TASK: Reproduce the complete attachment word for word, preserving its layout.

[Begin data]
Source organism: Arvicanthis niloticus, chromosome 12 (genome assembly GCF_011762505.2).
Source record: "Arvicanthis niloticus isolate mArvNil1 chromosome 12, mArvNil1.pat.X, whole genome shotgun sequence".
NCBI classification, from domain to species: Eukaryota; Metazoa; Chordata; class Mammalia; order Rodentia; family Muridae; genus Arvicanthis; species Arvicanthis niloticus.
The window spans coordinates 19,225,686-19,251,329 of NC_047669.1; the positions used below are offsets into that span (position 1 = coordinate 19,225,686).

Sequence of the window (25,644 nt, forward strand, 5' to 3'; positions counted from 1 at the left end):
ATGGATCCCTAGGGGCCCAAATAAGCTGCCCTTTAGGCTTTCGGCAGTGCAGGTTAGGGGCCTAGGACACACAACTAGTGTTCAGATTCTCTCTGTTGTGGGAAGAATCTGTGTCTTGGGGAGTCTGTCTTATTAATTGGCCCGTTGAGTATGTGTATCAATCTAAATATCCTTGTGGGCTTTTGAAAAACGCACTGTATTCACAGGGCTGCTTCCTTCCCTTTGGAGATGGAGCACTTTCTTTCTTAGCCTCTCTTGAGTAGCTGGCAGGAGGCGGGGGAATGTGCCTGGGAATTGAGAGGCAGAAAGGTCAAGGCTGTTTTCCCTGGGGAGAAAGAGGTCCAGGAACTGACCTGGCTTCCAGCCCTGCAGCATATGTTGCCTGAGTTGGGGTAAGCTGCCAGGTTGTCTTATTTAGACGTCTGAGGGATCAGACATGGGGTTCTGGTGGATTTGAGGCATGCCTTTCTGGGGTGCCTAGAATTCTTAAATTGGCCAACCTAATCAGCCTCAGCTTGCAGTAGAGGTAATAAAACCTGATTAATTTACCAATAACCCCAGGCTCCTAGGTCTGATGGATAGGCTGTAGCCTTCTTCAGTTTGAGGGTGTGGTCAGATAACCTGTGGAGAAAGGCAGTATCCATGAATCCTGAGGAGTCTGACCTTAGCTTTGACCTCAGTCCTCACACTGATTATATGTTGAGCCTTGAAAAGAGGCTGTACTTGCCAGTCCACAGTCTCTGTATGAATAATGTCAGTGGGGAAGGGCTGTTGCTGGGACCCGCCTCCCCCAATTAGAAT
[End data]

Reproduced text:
Source organism: Arvicanthis niloticus, chromosome 12 (genome assembly GCF_011762505.2).
Source record: "Arvicanthis niloticus isolate mArvNil1 chromosome 12, mArvNil1.pat.X, whole genome shotgun sequence".
NCBI classification, from domain to species: Eukaryota; Metazoa; Chordata; class Mammalia; order Rodentia; family Muridae; genus Arvicanthis; species Arvicanthis niloticus.
The window spans coordinates 19,225,686-19,251,329 of NC_047669.1; the positions used below are offsets into that span (position 1 = coordinate 19,225,686).

Sequence of the window (25,644 nt, forward strand, 5' to 3'; positions counted from 1 at the left end):
ATGGATCCCTAGGGGCCCAAATAAGCTGCCCTTTAGGCTTTCGGCAGTGCAGGTTAGGGGCCTAGGACACACAACTAGTGTTCAGATTCTCTCTGTTGTGGGAAGAATCTGTGTCTTGGGGAGTCTGTCTTATTAATTGGCCCGTTGAGTATGTGTATCAATCTAAATATCCTTGTGGGCTTTTGAAAAACGCACTGTATTCACAGGGCTGCTTCCTTCCCTTTGGAGATGGAGCACTTTCTTTCTTAGCCTCTCTTGAGTAGCTGGCAGGAGGCGGGGGAATGTGCCTGGGAATTGAGAGGCAGAAAGGTCAAGGCTGTTTTCCCTGGGGAGAAAGAGGTCCAGGAACTGACCTGGCTTCCAGCCCTGCAGCATATGTTGCCTGAGTTGGGGTAAGCTGCCAGGTTGTCTTATTTAGACGTCTGAGGGATCAGACATGGGGTTCTGGTGGATTTGAGGCATGCCTTTCTGGGGTGCCTAGAATTCTTAAATTGGCCAACCTAATCAGCCTCAGCTTGCAGTAGAGGTAATAAAACCTGATTAATTTACCAATAACCCCAGGCTCCTAGGTCTGATGGATAGGCTGTAGCCTTCTTCAGTTTGAGGGTGTGGTCAGATAACCTGTGGAGAAAGGCAGTATCCATGAATCCTGAGGAGTCTGACCTTAGCTTTGACCTCAGTCCTCACACTGATTATATGTTGAGCCTTGAAAAGAGGCTGTACTTGCCAGTCCACAGTCTCTGTATGAATAATGTCAGTGGGGAAGGGCTGTTGCTGGGACCCGCCTCCCCCAATTAGAAT